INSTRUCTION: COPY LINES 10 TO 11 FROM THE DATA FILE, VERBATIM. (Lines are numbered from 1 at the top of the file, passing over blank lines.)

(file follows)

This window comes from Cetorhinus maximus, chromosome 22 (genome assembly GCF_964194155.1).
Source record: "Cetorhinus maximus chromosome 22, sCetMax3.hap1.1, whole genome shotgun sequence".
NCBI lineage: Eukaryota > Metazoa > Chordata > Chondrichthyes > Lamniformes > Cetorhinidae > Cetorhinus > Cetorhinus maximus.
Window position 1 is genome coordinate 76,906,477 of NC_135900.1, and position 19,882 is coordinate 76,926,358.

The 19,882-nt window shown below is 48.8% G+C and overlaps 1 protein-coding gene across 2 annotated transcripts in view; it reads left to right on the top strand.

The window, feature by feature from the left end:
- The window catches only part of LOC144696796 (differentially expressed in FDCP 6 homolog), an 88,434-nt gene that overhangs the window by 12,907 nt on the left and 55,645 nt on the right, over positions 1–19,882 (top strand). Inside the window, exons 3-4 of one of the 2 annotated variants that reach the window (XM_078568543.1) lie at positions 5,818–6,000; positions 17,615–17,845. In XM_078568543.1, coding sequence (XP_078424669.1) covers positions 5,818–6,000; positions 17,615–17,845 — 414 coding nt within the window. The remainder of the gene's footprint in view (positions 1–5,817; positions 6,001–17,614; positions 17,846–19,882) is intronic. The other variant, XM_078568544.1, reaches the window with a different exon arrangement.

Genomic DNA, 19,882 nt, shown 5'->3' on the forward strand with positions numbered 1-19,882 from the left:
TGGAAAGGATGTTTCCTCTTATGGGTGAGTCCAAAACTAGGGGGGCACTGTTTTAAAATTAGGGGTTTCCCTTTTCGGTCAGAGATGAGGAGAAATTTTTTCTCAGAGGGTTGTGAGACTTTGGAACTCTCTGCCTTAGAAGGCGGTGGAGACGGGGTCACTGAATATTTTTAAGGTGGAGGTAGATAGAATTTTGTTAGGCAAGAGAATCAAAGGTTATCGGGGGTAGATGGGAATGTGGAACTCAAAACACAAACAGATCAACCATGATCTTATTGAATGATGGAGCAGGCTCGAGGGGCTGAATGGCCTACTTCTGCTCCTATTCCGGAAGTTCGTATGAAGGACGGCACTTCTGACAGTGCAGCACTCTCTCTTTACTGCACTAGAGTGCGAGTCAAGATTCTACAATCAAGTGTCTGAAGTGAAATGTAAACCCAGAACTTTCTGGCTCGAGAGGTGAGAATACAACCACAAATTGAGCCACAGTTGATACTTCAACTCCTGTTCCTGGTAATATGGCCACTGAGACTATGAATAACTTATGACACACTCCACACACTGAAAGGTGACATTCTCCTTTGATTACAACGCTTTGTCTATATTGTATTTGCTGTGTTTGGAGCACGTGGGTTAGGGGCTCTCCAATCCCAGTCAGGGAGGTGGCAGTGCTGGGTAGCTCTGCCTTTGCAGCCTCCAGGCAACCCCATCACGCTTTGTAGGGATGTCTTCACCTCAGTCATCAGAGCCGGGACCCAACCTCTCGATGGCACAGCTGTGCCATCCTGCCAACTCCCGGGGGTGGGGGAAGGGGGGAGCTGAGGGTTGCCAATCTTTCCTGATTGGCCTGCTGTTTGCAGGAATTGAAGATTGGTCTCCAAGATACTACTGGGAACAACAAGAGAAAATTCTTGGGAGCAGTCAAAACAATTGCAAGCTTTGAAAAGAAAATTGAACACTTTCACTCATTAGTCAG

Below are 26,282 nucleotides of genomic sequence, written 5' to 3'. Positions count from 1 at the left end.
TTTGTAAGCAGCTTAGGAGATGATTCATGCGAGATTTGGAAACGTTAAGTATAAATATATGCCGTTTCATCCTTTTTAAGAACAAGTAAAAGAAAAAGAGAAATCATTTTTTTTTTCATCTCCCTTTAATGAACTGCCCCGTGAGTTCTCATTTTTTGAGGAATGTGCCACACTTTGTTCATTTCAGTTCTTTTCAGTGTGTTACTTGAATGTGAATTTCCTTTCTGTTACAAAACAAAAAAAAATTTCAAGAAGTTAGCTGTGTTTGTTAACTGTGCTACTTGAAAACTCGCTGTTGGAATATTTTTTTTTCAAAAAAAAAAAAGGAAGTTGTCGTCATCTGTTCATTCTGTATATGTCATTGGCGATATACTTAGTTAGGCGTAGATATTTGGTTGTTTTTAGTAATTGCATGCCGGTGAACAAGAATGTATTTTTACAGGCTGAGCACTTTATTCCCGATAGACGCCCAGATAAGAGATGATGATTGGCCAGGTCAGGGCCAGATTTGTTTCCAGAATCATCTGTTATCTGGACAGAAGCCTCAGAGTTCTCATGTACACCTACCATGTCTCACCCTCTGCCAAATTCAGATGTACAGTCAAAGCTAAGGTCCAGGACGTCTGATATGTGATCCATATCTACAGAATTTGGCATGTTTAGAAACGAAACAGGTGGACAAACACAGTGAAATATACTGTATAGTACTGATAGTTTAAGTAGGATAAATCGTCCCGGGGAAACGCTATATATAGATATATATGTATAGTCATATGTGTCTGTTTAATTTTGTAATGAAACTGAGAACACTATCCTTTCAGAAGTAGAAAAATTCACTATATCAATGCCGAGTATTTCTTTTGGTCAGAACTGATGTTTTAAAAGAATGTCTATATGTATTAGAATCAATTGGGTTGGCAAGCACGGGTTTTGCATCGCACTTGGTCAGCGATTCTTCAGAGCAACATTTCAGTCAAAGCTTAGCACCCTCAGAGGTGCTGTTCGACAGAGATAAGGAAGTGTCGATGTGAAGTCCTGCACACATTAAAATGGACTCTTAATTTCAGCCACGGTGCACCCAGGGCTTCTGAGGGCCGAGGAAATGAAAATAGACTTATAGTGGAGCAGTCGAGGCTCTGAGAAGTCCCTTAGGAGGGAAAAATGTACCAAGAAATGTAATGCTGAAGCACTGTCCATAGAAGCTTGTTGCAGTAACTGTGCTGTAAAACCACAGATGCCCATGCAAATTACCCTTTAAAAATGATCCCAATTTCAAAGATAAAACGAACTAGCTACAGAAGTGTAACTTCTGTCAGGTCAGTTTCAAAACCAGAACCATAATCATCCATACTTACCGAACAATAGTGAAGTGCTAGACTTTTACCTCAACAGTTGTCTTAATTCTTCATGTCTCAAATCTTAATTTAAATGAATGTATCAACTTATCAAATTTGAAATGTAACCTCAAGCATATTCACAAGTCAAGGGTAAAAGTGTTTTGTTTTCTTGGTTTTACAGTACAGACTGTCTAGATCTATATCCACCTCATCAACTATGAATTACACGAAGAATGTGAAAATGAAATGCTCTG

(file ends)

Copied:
Below are 26,282 nucleotides of genomic sequence, written 5' to 3'. Positions count from 1 at the left end.
TTTGTAAGCAGCTTAGGAGATGATTCATGCGAGATTTGGAAACGTTAAGTATAAATATATGCCGTTTCATCCTTTTTAAGAACAAGTAAAAGAAAAAGAGAAATCATTTTTTTTTTCATCTCCCTTTAATGAACTGCCCCGTGAGTTCTCATTTTTTGAGGAATGTGCCACACTTTGTTCATTTCAGTTCTTTTCAGTGTGTTACTTGAATGTGAATTTCCTTTCTGTTACAAAACAAAAAAAAATTTCAAGAAGTTAGCTGTGTTTGTTAACTGTGCTACTTGAAAACTCGCTGTTGGAATATTTTTTTTTCAAAAAAAAAAAAGGAAGTTGTCGTCATCTGTTCATTCTGTATATGTCATTGGCGATATACTTAGTTAGGCGTAGATATTTGGTTGTTTTTAGTAATTGCATGCCGGTGAACAAGAATGTATTTTTACAGGCTGAGCACTTTATTCCCGATAGACGCCCAGATAAGAGATGATGATTGGCCAGGTCAGGGCCAGATTTGTTTCCAGAATCATCTGTTATCTGGACAGAAGCCTCAGAGTTCTCATGTACACCTACCATGTCTCACCCTCTGCCAAATTCAGATGTACAGTCAAAGCTAAGGTCCAGGACGTCTGATATGTGATCCATATCTACAGAATTTGGCATGTTTAGAAACGAAACAGGTGGACAAACACAGTGAAATATACTGTATAGTACTGATAGTTTAAGTAGGATAAATCGTCCCGGGGAAACGCTATATATAGATATATATGTATAGTCATATGTGTCTGTTTAATTTTGTAATGAAACTGAGAACACTATCCTTTCAGAAGTAGAAAAATTCACTATATCAATGCCGAGTATTTCTTTTGGTCAGAACTGATGTTTTAAAAGAATGTCTATATGTATTAGAATCAATTGGGTTGGCAAGCACGGGTTTTGCATCGCACTTGGTCAGCGATTCTTCAGAGCAACATTTCAGTCAAAGCTTAGCACCCTCAGAGGTGCTGTTCGACAGAGATAAGGAAGTGTCGATGTGAAGTCCTGCACACATTAAAATGGACTCTTAATTTCAGCCACGGTGCACCCAGGGCTTCTGAGGGCCGAGGAAATGAAAATAGACTTATAGTGGAGCAGTCGAGGCTCTGAGAAGTCCCTTAGGAGGGAAAAATGTACCAAGAAATGTAATGCTGAAGCACTGTCCATAGAAGCTTGTTGCAGTAACTGTGCTGTAAAACCACAGATGCCCATGCAAATTACCCTTTAAAAATGATCCCAATTTCAAAGATAAAACGAACTAGCTACAGAAGTGTAACTTCTGTCAGGTCAGTTTCAAAACCAGAACCATAATCATCCATACTTACCGAACAATAGTGAAGTGCTAGACTTTTACCTCAACAGTTGTCTTAATTCTTCATGTCTCAAATCTTAATTTAAATGAATGTATCAACTTATCAAATTTGAAATGTAACCTCAAGCATATTCACAAGTCAAGGGTAAAAGTGTTTTGTTTTCTTGGTTTTACAGTACAGACTGTCTAGATCTATATCCACCTCATCAACTATGAATTACACGAAGAATGTGAAAATGAAATGCTCTG